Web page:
Julian Cope Saint Julian


Julian Cope Saint Julian


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Also Available Saint Julian Reissue.
A switch to Island Records resulted in the best possible start -- not merely a generally fine album but a simply fantastic hit U.K. single, "World Shut Your Mouth." Nothing to do with the record of the same name but definitely possessing much of the same energy, it's a great slice of modern rock, with a crisp arrangement and punchy performance from Cope and his band. Skinner and Fried drummer Chris Whitten reappear, while bassist James Eller and keyboardist Double DeHarrison fill out the lineup. Kate St. John once again adds cor anglais here and there, one of her best moments being the bright charge of the title track. Together they tackle a set of songs notably less insular than much of the Fried material, with full-on performances to match. One song shows that best of all -- "Shot Down," which originally appeared on Fried and here becomes a swaggering, pounding rocker with keyboards adding to the impact. More than ever before in his solo career, Cope sounds like he's performing songs meant to be heard live, as the charging "Trampoline" and "Spacehopper" show. There's an almost finger-snapping, swinging vibe to a number of the performances that recall Teardrop Explodes days without trying to simply re-create that sound -- he's not trying to revisit the past, there's no need. A few numbers sound a bit too cold and crisp to work entirely -- "Planet Ride" is arena soul/rock that sounds like something Robert Palmer would have done around the same time, lyrics aside. A couple of other moments like that crop up, but with the balance skewed more to joys like Cope's in-your-face vocal on "Pulsar" and the lengthy final track "A Crack in the Clouds," Saint Julian is another winner.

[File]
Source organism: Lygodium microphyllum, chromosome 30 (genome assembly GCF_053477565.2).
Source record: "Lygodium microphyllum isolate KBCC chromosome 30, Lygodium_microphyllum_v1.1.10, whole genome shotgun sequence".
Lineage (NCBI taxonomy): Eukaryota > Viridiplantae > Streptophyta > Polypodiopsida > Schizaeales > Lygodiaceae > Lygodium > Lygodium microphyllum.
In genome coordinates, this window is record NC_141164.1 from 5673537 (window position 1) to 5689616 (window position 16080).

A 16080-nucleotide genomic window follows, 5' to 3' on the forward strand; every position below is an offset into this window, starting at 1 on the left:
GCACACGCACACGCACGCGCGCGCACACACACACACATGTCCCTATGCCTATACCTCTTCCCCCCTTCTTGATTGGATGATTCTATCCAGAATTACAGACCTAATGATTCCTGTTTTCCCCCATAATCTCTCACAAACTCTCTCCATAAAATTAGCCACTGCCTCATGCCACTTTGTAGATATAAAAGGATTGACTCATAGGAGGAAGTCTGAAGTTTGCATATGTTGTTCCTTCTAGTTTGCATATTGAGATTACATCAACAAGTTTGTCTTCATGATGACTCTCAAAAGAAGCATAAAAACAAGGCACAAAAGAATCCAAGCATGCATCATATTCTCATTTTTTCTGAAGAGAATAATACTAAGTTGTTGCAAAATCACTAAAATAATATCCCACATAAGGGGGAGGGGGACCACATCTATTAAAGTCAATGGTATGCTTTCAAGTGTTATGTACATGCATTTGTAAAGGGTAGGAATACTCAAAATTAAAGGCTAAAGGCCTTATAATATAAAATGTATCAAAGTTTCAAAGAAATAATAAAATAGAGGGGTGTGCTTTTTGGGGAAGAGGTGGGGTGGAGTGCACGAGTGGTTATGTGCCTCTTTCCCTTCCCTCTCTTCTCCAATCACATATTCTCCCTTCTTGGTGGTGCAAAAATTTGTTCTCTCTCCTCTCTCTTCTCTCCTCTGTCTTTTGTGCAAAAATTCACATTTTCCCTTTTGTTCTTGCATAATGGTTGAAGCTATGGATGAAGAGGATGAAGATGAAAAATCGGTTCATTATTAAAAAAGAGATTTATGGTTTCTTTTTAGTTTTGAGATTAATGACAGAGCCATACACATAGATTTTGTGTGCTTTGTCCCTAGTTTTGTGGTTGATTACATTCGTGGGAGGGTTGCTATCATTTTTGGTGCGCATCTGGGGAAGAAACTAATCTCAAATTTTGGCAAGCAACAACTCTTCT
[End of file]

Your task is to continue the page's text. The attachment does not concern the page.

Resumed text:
Wednesday, 18 February 2015

Everything But The Girl Amplified Heart


Everything But The Girl Amplified Heart